Ehrman puts forward the view, which is more or less standard among scholars who are not conservative Christians, that Jesus was an apocalyptist - just like his predecessor John the Baptist and just like the early Christian communities which came after him.  According to our earliest and best sources, his mission was based on calling Israel to repent in expectation that the world would end soon with the coming of the "Kingdom of God".  (Ehrman briefly discusses the strategies used by a minority of scholars, like John Dominic Crossan, to get around this source material.)  This was a radical message.  It had little to do with bourgeois family-values Christianity.  People were to give up everything and commit themselves utterly to God in preparation for the coming day of judgement, when the first would be last and the last would be first.  Sell all you have and give it to the poor.  Turn your back on your family if need be.  Soon none of this will matter.  Blessed are the meek, for they really are about to inherit the earth.

When Jesus arrived in Jerusalem for the Passover and started getting himself noticed by the big boys, they assumed that he was just another politico-religious revolutionary and had him executed.  There is a deep-rooted and probably authentic tradition that this had something to do with a betrayal by a follower called Judas, who seems to have told the authorities that the wild man from Galilee had been shooting his mouth off about bringing in a new kingdom.  After his crucifixion Jesus' followers began to report that he had come back from the dead and appeared to them in visions.  This phenomenon was quickly interpreted as a resurrection.  Jewish apocalyptists were expecting the dead to be resurrected at the end of history, and this (they surmised) was what had happened to Jesus.  His resurrection would shortly be followed by the general resurrection and the last judgement.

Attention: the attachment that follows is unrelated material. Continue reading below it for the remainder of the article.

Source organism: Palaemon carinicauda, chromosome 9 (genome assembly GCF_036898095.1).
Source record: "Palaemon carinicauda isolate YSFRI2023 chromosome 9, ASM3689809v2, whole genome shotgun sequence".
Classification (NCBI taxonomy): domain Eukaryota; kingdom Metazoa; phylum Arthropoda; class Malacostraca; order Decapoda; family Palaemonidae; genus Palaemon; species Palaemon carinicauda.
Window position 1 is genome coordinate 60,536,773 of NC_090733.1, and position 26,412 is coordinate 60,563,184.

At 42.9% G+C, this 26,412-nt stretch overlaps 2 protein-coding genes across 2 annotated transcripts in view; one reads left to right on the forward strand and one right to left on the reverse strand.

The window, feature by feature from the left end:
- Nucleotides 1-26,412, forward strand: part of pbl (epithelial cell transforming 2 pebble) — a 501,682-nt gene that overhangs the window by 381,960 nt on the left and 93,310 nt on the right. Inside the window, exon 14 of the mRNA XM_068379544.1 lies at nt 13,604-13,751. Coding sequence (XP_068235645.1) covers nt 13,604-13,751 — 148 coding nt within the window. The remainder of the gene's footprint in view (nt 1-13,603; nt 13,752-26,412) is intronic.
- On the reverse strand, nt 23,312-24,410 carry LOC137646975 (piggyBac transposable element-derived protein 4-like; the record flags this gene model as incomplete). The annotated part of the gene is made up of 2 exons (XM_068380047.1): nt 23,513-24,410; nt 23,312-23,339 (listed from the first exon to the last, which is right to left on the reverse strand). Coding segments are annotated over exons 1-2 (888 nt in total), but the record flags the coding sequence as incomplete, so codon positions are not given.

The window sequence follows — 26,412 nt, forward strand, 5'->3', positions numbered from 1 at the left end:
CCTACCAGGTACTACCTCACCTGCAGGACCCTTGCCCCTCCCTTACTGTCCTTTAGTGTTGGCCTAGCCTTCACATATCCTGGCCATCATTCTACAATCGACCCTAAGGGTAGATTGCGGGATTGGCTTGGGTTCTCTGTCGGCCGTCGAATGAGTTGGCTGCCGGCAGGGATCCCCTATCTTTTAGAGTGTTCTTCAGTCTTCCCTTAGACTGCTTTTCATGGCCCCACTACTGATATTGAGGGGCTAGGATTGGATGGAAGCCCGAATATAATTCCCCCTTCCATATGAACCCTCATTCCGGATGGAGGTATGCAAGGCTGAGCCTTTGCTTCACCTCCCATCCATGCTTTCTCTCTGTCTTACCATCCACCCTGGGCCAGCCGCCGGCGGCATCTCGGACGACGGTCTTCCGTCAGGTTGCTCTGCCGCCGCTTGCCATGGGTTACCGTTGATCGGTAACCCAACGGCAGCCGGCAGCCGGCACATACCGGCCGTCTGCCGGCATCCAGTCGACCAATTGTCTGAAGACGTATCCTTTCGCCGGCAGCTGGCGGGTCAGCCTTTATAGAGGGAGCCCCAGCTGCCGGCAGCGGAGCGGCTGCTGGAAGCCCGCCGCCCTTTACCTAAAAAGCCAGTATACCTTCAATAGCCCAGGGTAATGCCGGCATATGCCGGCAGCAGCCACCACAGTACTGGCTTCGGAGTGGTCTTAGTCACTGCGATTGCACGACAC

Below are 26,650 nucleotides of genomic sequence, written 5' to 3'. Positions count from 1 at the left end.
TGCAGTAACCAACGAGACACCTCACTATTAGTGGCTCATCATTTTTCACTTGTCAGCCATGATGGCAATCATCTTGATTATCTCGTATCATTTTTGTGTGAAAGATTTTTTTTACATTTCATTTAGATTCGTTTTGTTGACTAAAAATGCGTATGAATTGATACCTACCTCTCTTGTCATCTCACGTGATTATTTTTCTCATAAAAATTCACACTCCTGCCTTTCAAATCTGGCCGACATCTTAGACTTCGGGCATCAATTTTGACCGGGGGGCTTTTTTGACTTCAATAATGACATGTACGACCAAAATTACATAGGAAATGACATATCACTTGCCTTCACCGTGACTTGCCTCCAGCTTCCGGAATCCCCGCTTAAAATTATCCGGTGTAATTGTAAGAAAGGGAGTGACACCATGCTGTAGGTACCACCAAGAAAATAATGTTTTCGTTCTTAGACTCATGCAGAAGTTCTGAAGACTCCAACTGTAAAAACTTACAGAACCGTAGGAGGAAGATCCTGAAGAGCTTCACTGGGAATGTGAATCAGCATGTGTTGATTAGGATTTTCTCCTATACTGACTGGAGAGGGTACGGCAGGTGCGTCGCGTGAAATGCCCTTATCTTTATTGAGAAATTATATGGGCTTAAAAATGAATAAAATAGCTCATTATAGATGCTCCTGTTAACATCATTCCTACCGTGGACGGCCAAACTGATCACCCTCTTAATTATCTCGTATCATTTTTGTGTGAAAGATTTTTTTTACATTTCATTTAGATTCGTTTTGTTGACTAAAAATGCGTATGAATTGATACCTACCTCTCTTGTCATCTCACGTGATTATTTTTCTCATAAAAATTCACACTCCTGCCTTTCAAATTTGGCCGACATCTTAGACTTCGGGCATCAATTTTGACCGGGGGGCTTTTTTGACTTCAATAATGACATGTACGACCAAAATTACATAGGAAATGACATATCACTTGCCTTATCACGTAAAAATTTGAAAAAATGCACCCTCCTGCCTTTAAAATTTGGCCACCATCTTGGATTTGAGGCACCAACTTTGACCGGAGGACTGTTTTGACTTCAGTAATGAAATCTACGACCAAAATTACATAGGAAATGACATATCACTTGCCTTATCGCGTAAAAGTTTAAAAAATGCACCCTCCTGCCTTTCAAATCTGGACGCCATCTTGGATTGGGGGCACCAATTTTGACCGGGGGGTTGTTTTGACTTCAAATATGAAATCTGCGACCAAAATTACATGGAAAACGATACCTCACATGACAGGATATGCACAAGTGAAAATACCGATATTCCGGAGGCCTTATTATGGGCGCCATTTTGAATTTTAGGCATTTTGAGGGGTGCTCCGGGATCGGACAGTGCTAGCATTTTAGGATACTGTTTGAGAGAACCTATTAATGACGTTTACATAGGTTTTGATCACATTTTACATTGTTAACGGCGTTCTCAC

In How Jesus Became God, Ehrman fills in the last part of the story - how theological reflection led to the development of the conception of Jesus as divine, Deum de Deo; lumen de lumine; Deum verum de Deo vero.

By the time of Jesus, the Jews had largely completed their evolution into monotheists, but they continued to believe in a variety of supernatural powers which stood between humankind and God.  There were tales of God visiting humans in the form of an angel; humans (Enoch, Moses) becoming celestial beings; the mysterious divine "Word" of God; and the "Son of Man" from the book of Daniel who would appear at the end of the world.  And, of course, the Graeco-Roman pagans who came into the early Christian church were very familiar with stories of anthropomorphic deities, incarnations, divine emperors, gods fathering human children and so on.

It was on this pool of ideas that Jesus' followers drew when they were confronted with the fact that their messiah had suffered death and (apparently) been resurrected.  The first theory, which can be found in some early New Testament texts (e.g. Rom. 1.4), seems to have been that God raised Jesus up and exalted him to be his Son at the time of his resurrection.  Alternatively, there was the view, found in Mark's Gospel, that Jesus had achieved this status at his baptism; or the view, found in Luke, that he had been begotten by God in the womb.

Mixed in with these theories - there was no simple linear progression - was the idea that Jesus was the incarnation of a pre-existing divine being.  This was Paul's view.  Ehrman accepts the theory that Paul thought that Jesus was specifically the incarnation of an angel; but this relies too much on a single phrase in his letters (Gal 4.14).  Paul never really lays out his Christology explicitly.  What is much clearer is that John's Gospel sees Jesus as being an incarnate deity in the full sense: an incarnation of the Word of God, equal to God since the beginning of time.  It was this view that eventually prevailed to become classical Christian orthodoxy, as encapsulated in the Nicene Creed.


These books provide an interesting and accessible introduction to New Testament criticism and Christology.  Ehrman summarises the leading modern scholarship with a sure touch, and he writes with skill and charm.  I would recommend them to anyone interested in the fields which they cover.